The cover of Red Action’s journal boasts of RA/AFA leader Patrick Hayes terrorist role

Since the days of Cable Street in 1936 mainstream British journalists and historians have lionised militant (i.e. violent) ‘anti-fascism’. The true story of Cable Street was that an alliance of Jews and Communists fought police on the streets of East London to disrupt a lawful march by Sir Oswald Mosley’s British Union of Fascists. The fighting was not between ‘anti-fascists’ and the BUF, but between the Judeo-Marxist alliance and the London police.

Half a century after Cable Street the increasingly terrorist tactics of ‘Anti-Fascist Action’ were largely ignored by the media, who preferred to conjure fables of supposed ‘neo-nazi’ terrorism by largely mythical groups such as ‘Combat 18’. The real C18 (as H&D knows only too well) contained several enthusiastic though misguided patriots, but was run for the benefit of the British secret state.

And on into the 21st century the new ‘Antifa’ street gangs (admittedly immature and far less effective than their 1990s counterparts) are given a free pass by journalists on both sides of the Atlantic, who prefer to focus on a new generation of mythical ‘far right terrorists’.

So H&D readers will have been surprised to see an article yesterday by the Sunday Times‘ star reporter Andrew Gilligan, belatedly drawing attention to the real terrorists of ‘Anti-Fascist Action’ and its core group ‘Red Action’.

AFA’s magazine Fighting Talk frequently advertised its violent tactics

None of the information will be news to our readers, since we have reported aspects of this story several times over the years. The best mainstream investigation remains a BBC programme broadcast almost five years ago.

Jeremy Corbyn was a particularly close friend of IRA / Sinn Fein during the 1980s, as was his then-ally Ken Livingstone. As we reported, Livingstone’s ties to the IRA almost led to his assassination by London-based Ulster Loyalists in 1993.

Red Action publications made no secret of the fact that they often met at Corbyn’s constituency office in Islington, and Corbyn himself (as Gilligan reports) addressed at least three Red Action meetings between 1985 and 1992, acting as an official of the Red Action dominated group Anti-Fascist Action.

A leader of AFA / Red Action – Patrick Hayes – and another member, Jan Taylor, were later given 30-year jail sentences for IRA terrorism: they had bombed the Harrods store in Central London and planned at least two other abortive bombings in the heart of the capital, targeting British civilians. Their ‘anti-fascist’ colleague Liam Heffernan was given 23 years for stealing explosives on behalf of an even more militant Irish terrorist group, the INLA, which for several years had particularly close ties to AFA / Red Action. (In 2013 The Times and other newspapers scurried to catch up with our exposé of INLA and ‘anti-fascist’ connections to a bizarre Marxist cult whose leaders were convicted for keeping women as ‘slaves’.)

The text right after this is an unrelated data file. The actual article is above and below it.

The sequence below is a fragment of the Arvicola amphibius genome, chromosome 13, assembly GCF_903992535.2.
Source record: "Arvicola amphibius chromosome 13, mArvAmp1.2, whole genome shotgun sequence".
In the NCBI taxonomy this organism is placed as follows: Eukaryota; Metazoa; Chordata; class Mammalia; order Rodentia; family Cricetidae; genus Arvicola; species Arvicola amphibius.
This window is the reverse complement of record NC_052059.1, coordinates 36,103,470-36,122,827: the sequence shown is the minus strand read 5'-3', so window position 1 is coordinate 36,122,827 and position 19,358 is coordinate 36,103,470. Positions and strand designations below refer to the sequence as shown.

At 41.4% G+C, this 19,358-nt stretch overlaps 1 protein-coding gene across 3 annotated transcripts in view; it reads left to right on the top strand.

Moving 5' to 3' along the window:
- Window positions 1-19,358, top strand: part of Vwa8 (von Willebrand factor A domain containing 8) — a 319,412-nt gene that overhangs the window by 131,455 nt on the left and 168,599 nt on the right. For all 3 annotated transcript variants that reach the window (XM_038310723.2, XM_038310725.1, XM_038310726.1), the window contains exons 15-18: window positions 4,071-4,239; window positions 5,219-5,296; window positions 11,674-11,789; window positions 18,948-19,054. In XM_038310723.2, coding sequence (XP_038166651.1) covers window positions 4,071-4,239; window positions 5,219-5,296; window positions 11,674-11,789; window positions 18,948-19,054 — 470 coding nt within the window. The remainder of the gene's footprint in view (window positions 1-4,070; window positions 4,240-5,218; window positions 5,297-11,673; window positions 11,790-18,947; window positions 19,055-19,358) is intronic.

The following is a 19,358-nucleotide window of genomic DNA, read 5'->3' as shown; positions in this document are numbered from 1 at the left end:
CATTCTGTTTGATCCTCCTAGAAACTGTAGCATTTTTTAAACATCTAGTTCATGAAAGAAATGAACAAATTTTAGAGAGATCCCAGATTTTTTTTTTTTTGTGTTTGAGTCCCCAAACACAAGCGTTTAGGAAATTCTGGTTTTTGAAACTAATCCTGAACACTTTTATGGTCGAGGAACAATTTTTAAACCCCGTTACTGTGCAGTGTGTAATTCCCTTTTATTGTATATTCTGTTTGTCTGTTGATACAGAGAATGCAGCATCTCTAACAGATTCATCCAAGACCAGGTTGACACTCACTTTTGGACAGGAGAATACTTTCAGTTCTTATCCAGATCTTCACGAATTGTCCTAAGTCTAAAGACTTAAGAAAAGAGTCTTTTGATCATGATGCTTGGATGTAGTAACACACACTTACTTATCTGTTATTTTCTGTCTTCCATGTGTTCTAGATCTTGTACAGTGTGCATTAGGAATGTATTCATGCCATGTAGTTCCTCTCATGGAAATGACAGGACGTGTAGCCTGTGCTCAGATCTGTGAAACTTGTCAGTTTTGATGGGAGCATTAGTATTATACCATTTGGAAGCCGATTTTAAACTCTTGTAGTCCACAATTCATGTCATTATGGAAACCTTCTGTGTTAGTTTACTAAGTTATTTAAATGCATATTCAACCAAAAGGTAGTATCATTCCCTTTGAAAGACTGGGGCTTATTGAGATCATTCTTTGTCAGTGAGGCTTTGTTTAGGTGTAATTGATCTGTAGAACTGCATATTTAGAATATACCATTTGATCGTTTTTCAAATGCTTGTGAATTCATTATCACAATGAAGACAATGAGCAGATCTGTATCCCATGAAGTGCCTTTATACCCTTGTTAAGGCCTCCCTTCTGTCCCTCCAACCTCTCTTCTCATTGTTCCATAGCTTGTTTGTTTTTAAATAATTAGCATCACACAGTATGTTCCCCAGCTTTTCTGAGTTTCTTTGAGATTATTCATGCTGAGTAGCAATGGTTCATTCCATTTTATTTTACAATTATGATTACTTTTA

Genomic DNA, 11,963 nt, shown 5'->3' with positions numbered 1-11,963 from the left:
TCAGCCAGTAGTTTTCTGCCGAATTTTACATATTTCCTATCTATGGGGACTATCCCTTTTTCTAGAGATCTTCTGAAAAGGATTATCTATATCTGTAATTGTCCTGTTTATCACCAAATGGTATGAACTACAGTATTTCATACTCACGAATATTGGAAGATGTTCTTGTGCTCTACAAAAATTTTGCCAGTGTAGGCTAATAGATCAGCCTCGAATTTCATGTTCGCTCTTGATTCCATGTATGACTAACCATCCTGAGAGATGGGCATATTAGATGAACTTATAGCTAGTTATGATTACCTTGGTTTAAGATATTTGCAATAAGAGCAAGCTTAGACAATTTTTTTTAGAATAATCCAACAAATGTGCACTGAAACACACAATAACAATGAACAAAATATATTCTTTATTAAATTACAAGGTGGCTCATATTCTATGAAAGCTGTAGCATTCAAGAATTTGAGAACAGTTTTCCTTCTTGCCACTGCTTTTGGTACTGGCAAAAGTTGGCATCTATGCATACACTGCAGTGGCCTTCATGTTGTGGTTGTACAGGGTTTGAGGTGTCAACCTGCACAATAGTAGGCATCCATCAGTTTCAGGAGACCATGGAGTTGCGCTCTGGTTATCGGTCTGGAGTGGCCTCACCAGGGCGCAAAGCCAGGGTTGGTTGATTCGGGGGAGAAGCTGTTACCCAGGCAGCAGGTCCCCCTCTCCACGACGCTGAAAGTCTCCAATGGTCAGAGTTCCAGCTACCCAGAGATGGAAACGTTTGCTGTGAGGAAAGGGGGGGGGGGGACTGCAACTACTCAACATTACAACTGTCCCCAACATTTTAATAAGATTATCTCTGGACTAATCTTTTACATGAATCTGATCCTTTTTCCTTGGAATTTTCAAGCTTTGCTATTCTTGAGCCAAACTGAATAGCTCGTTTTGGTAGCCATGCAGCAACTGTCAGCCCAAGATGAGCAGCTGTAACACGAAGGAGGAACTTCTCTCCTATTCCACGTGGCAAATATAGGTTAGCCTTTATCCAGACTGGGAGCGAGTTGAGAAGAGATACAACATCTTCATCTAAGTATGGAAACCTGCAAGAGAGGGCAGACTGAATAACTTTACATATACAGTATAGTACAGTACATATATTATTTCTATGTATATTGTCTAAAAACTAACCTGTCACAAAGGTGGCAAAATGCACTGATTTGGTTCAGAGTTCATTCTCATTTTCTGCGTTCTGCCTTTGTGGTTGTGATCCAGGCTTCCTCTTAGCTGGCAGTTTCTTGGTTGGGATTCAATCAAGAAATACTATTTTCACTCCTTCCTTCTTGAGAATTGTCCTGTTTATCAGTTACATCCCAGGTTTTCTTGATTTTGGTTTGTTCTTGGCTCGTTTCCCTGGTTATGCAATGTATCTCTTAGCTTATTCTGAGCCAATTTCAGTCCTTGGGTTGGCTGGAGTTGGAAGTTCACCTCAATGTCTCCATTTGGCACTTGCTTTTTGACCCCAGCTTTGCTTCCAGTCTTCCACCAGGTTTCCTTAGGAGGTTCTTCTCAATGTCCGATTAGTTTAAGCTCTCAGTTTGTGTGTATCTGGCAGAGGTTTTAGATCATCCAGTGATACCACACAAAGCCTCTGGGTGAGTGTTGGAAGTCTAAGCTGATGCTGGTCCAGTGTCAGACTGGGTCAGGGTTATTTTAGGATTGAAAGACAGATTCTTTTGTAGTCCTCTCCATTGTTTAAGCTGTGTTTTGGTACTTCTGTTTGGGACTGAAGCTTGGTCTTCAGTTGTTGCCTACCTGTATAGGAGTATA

(left to right) Ken Livingstone, Sinn Fein – IRA godfather Gerry Adams, and Jeremy Corbyn in London, 1983

A senior police officer told Gilligan that Corbyn’s connections to the group were investigated, and that although insufficient evidence was found for prosecution: “He knew they [Red Action] were open supporters of terrorism and he supported them. We had no evidence that he knew they were actually involved in terrorism themselves.”

All this dates back more than 25 years – and the British state itself is now in alliance with the very same IRA godfathers once linked to Corbyn! So why are veteran police officers and eminent journalists now dusting down files on cases and stories they failed to pursue in the 1990s?

The answer of course is that in Orwellian fashion there are ‘good’ anti-fascist terrorists and ‘bad’ ones. Broadly speaking, Jewish militancy on the streets of London is to be welcomed by the Murdoch press and their tame policemen. Irish republican violence on those same streets (while now mostly ignored as these “ex”-terrorists are fêted by government ministers and even royalty), remains a useful instrument for discrediting the real enemy.

And of course for British politicians and newspaper owners, the ‘real enemy’ means the enemy of their paymasters.

Make no mistake – Jeremy Corbyn is an enemy of British nationalists and a dedicated multiracialist. His arrival in Downing Street would be bad news for H&D readers. But it would be even worse news for the State of Israel and its proxies in London. Hence militant ‘anti-fascists’, having been foot-soldiers in the war against the ‘far right’, are now cast aside as collateral damage, just a few more insignificant casualties as the Zionist lobby concentrates its fire on the Labour leader.

Andrew Gilligan, author of yesterday’s Sunday Times exposé of ‘anti-fascist’ terrorism, seen (above right) accepting an award from former Prime Minister David Cameron